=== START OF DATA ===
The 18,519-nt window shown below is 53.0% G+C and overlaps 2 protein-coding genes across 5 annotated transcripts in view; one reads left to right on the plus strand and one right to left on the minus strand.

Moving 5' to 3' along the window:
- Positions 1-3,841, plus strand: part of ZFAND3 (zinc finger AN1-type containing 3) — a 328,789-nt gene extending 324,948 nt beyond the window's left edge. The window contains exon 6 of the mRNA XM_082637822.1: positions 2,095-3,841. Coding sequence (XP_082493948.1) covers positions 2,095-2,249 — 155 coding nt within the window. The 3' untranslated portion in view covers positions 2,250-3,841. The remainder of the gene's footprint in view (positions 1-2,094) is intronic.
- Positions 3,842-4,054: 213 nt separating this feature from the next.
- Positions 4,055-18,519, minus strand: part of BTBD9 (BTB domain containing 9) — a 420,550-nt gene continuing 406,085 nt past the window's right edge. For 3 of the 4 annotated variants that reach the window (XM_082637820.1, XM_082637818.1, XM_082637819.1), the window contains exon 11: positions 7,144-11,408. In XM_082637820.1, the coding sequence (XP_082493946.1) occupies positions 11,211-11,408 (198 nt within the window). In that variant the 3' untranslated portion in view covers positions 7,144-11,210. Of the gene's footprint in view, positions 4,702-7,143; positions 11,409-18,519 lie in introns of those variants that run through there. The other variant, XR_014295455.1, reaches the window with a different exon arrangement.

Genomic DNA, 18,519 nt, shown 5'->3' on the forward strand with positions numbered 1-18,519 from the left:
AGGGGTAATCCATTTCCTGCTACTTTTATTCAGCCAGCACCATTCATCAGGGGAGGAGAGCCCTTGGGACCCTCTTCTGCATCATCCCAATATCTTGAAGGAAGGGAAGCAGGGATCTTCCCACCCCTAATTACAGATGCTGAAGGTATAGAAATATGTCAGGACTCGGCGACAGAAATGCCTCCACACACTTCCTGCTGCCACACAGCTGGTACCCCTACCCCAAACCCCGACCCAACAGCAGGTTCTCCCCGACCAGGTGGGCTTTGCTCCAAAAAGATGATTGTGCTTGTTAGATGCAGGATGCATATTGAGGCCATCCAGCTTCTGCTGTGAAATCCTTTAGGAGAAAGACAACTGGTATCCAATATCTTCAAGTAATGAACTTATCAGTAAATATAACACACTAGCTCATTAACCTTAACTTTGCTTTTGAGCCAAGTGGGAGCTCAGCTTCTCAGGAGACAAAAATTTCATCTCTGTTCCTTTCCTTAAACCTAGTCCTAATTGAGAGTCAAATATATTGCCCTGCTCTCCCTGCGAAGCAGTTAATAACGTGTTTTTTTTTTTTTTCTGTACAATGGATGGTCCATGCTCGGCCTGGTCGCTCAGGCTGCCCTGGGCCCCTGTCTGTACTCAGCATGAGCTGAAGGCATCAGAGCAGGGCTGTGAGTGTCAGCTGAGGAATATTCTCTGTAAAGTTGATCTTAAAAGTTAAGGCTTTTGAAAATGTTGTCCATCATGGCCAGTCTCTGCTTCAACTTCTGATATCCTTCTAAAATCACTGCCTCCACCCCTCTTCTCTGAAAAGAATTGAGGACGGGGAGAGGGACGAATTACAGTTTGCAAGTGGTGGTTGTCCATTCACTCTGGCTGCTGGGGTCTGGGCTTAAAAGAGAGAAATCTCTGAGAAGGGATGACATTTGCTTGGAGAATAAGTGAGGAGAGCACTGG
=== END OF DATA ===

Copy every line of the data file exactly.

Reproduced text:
The 18,519-nt window shown below is 53.0% G+C and overlaps 2 protein-coding genes across 5 annotated transcripts in view; one reads left to right on the plus strand and one right to left on the minus strand.

Moving 5' to 3' along the window:
- Positions 1-3,841, plus strand: part of ZFAND3 (zinc finger AN1-type containing 3) — a 328,789-nt gene extending 324,948 nt beyond the window's left edge. The window contains exon 6 of the mRNA XM_082637822.1: positions 2,095-3,841. Coding sequence (XP_082493948.1) covers positions 2,095-2,249 — 155 coding nt within the window. The 3' untranslated portion in view covers positions 2,250-3,841. The remainder of the gene's footprint in view (positions 1-2,094) is intronic.
- Positions 3,842-4,054: 213 nt separating this feature from the next.
- Positions 4,055-18,519, minus strand: part of BTBD9 (BTB domain containing 9) — a 420,550-nt gene continuing 406,085 nt past the window's right edge. For 3 of the 4 annotated variants that reach the window (XM_082637820.1, XM_082637818.1, XM_082637819.1), the window contains exon 11: positions 7,144-11,408. In XM_082637820.1, the coding sequence (XP_082493946.1) occupies positions 11,211-11,408 (198 nt within the window). In that variant the 3' untranslated portion in view covers positions 7,144-11,210. Of the gene's footprint in view, positions 4,702-7,143; positions 11,409-18,519 lie in introns of those variants that run through there. The other variant, XR_014295455.1, reaches the window with a different exon arrangement.

Genomic DNA, 18,519 nt, shown 5'->3' on the forward strand with positions numbered 1-18,519 from the left:
AGGGGTAATCCATTTCCTGCTACTTTTATTCAGCCAGCACCATTCATCAGGGGAGGAGAGCCCTTGGGACCCTCTTCTGCATCATCCCAATATCTTGAAGGAAGGGAAGCAGGGATCTTCCCACCCCTAATTACAGATGCTGAAGGTATAGAAATATGTCAGGACTCGGCGACAGAAATGCCTCCACACACTTCCTGCTGCCACACAGCTGGTACCCCTACCCCAAACCCCGACCCAACAGCAGGTTCTCCCCGACCAGGTGGGCTTTGCTCCAAAAAGATGATTGTGCTTGTTAGATGCAGGATGCATATTGAGGCCATCCAGCTTCTGCTGTGAAATCCTTTAGGAGAAAGACAACTGGTATCCAATATCTTCAAGTAATGAACTTATCAGTAAATATAACACACTAGCTCATTAACCTTAACTTTGCTTTTGAGCCAAGTGGGAGCTCAGCTTCTCAGGAGACAAAAATTTCATCTCTGTTCCTTTCCTTAAACCTAGTCCTAATTGAGAGTCAAATATATTGCCCTGCTCTCCCTGCGAAGCAGTTAATAACGTGTTTTTTTTTTTTTTCTGTACAATGGATGGTCCATGCTCGGCCTGGTCGCTCAGGCTGCCCTGGGCCCCTGTCTGTACTCAGCATGAGCTGAAGGCATCAGAGCAGGGCTGTGAGTGTCAGCTGAGGAATATTCTCTGTAAAGTTGATCTTAAAAGTTAAGGCTTTTGAAAATGTTGTCCATCATGGCCAGTCTCTGCTTCAACTTCTGATATCCTTCTAAAATCACTGCCTCCACCCCTCTTCTCTGAAAAGAATTGAGGACGGGGAGAGGGACGAATTACAGTTTGCAAGTGGTGGTTGTCCATTCACTCTGGCTGCTGGGGTCTGGGCTTAAAAGAGAGAAATCTCTGAGAAGGGATGACATTTGCTTGGAGAATAAGTGAGGAGAGCACTGG